Learning from each other

The final section of this article is broken down into two parts.  The first part is about what issues police officers can learn from prosecutors in helping to work together towards the common goal and the second part is what prosecutors can do to better work with police officers so that both can learn from each other in achieving the goal of truth and justice.

What police officers can learn from prosecutors

  1. The first issue is dealing with courtroom presentation for police officers.  Many academies devote little time to this issue.  It is important because officer presentation in the courtroom helps strengthen their credibility and professionalism.  Recently, I had the opportunity to attend a day-long lecture here in Corpus Christi called Effective Courtroom Testimony that was put on by the TDCAA.  This lecture brought prosecutors and police officers together in the same room to learn about common issues.  This particular issue is currently being dealt with by explaining to officers that they need to visit the courtroom first and try out the witness stand and sit in the chair in full uniform if they are not familiar with it.  Additionally, officers can always call the prosecutor and ask to stop by for a short visit to get comfortable with where the officer will wait and a short run of questions to get a feel for how things will proceed.
  2. Second, many officers are not familiar with the Texas Rules of Evidence (“TRE”).  The TRE are the rules that all attorneys have to play by in court. In certain situations they do not apply, but for most of the trial process and beyond, they do.  Many police officers could stave off frustration with their courtroom presentation skills if they acquired a copy of the rules that apply to criminal law.  Taking a look at these rules from time to time and jotting down a few questions to ask the prosecutor may help the case if the officer knows in advance that some things can’t be spoken about due to a Motion in limine.  If an officer is even slightly familiar with the TRE, he or she would be many steps ahead of the game and ahead of their colleagues.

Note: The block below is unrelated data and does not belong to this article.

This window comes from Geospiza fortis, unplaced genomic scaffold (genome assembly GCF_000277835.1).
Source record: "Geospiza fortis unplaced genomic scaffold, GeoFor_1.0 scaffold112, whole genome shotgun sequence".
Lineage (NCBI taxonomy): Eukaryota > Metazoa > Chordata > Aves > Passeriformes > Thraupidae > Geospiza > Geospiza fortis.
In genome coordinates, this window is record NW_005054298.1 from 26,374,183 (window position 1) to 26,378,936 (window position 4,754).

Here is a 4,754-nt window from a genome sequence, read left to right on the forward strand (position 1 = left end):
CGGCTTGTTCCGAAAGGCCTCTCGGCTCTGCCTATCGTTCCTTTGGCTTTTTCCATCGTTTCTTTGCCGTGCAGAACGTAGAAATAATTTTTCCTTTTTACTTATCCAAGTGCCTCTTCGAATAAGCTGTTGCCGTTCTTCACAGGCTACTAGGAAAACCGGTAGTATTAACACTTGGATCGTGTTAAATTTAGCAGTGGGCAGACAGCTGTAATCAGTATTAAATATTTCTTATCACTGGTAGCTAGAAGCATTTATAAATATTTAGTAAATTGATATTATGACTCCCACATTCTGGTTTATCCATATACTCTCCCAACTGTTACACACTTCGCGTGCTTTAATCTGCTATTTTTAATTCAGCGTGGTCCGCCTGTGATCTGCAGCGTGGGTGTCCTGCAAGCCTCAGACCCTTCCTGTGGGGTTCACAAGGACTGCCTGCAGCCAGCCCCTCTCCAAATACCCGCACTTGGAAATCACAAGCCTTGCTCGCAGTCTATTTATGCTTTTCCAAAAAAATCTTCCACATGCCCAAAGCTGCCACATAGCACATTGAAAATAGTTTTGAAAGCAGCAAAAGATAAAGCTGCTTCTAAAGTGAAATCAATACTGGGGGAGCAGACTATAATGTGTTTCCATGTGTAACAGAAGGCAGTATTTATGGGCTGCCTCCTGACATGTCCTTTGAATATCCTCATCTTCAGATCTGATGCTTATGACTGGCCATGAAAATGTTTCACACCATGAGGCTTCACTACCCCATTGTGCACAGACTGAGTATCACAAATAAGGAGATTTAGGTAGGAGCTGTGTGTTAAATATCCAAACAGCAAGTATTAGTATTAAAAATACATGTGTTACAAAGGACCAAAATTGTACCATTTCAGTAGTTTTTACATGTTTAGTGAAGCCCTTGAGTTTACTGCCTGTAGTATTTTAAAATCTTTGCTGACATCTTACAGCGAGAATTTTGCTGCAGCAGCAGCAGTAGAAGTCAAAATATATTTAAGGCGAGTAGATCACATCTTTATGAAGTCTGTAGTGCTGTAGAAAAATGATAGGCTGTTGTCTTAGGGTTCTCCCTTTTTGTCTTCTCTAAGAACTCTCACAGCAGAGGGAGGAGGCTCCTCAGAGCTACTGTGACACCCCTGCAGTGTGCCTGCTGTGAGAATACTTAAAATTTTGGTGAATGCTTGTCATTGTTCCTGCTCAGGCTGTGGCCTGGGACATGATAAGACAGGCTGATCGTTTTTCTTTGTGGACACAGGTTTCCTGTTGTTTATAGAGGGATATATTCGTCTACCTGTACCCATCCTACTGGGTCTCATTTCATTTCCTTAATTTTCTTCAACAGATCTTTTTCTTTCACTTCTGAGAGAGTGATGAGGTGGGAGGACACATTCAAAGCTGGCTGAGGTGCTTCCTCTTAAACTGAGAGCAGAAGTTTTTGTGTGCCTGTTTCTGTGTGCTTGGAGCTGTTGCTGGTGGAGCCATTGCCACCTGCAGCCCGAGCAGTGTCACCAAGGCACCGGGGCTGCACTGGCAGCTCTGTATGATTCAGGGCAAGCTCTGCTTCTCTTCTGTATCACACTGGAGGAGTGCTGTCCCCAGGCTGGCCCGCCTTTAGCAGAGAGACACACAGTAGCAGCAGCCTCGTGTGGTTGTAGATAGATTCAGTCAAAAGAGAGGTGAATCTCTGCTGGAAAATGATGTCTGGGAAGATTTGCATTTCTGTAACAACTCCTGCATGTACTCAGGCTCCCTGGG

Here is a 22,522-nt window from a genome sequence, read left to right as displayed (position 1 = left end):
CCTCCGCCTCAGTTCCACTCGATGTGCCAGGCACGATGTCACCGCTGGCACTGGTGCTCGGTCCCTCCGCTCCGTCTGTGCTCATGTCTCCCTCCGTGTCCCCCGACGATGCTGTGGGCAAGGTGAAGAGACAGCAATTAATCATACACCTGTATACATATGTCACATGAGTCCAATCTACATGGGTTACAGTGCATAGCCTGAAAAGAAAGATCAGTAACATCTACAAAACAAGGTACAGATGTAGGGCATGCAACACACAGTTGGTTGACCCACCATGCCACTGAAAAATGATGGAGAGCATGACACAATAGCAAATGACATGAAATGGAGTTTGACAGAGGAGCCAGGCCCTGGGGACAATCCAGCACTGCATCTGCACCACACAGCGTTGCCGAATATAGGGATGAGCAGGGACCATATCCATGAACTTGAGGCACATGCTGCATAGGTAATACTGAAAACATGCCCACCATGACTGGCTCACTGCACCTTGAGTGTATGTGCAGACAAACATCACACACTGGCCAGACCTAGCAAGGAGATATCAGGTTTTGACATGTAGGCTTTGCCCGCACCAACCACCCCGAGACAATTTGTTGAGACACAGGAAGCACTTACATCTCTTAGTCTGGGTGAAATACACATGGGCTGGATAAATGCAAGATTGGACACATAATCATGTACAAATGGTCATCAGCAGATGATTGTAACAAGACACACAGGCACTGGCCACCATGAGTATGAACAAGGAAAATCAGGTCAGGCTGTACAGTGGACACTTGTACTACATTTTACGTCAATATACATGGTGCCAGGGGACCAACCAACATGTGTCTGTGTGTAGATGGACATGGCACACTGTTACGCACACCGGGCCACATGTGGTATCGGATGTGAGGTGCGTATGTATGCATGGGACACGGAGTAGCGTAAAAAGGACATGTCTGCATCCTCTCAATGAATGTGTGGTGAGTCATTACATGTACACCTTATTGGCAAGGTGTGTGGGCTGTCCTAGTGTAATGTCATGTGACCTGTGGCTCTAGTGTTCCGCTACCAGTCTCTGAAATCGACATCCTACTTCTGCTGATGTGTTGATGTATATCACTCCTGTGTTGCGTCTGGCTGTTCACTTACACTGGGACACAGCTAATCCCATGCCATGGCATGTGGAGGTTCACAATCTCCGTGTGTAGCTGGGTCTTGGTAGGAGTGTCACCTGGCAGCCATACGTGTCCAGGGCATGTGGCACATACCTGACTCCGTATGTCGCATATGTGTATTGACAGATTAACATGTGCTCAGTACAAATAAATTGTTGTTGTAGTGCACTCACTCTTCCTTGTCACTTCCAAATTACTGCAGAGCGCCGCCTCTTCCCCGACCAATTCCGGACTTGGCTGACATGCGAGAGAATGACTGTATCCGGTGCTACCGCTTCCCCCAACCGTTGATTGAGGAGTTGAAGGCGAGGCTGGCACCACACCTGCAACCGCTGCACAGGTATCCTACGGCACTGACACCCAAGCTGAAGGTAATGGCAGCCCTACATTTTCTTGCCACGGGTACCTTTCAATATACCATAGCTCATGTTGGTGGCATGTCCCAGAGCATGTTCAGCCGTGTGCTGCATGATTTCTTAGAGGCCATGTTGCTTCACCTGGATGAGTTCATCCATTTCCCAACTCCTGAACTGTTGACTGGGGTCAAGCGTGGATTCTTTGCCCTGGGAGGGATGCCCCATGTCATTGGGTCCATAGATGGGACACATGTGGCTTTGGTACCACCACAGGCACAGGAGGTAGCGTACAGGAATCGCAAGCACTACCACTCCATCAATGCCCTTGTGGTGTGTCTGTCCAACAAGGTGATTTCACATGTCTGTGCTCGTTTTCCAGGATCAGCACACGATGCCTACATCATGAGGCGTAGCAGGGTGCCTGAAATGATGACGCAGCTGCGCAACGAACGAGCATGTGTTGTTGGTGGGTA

3. Third, the trial process allows prosecutors and defense attorneys to put certain items into evidence.  Before an item can be entered into evidence, a series of predicate questions must first be asked to “lay the foundation.”  Items like dashcam video, bodycam video, witness interviews, and photographs that are recorded on items like DVDs and CDs can be entered into evidence a lot easier if the officer has reviewed the CD/DVD prior to testifying in court.  If this has not happened, a delay in the trial may occur causing everyone to have to wait while the officer reviews the video material outside the presence of the jury, or worse, the judge may not allow it to be entered into evidence at all.
  4. Fourth, as discussed earlier regarding the Michael Morton Act, prosecutors now have an expanded duty to turn over everything to the defendant’s attorney during the discovery process.  This duty is more than what Brady requires and is now codified in the Texas Code of Criminal Procedure.[iii]  For example, if a prosecutor asks you the officer to turn over surveillance video that was found during the investigation process that shows the defendant, or not! you must turn it over to the prosecutor or else serious violations can occur.  If not, the prosecutor could lose their license to practice law.  This is a situation that everyone wants to avoid!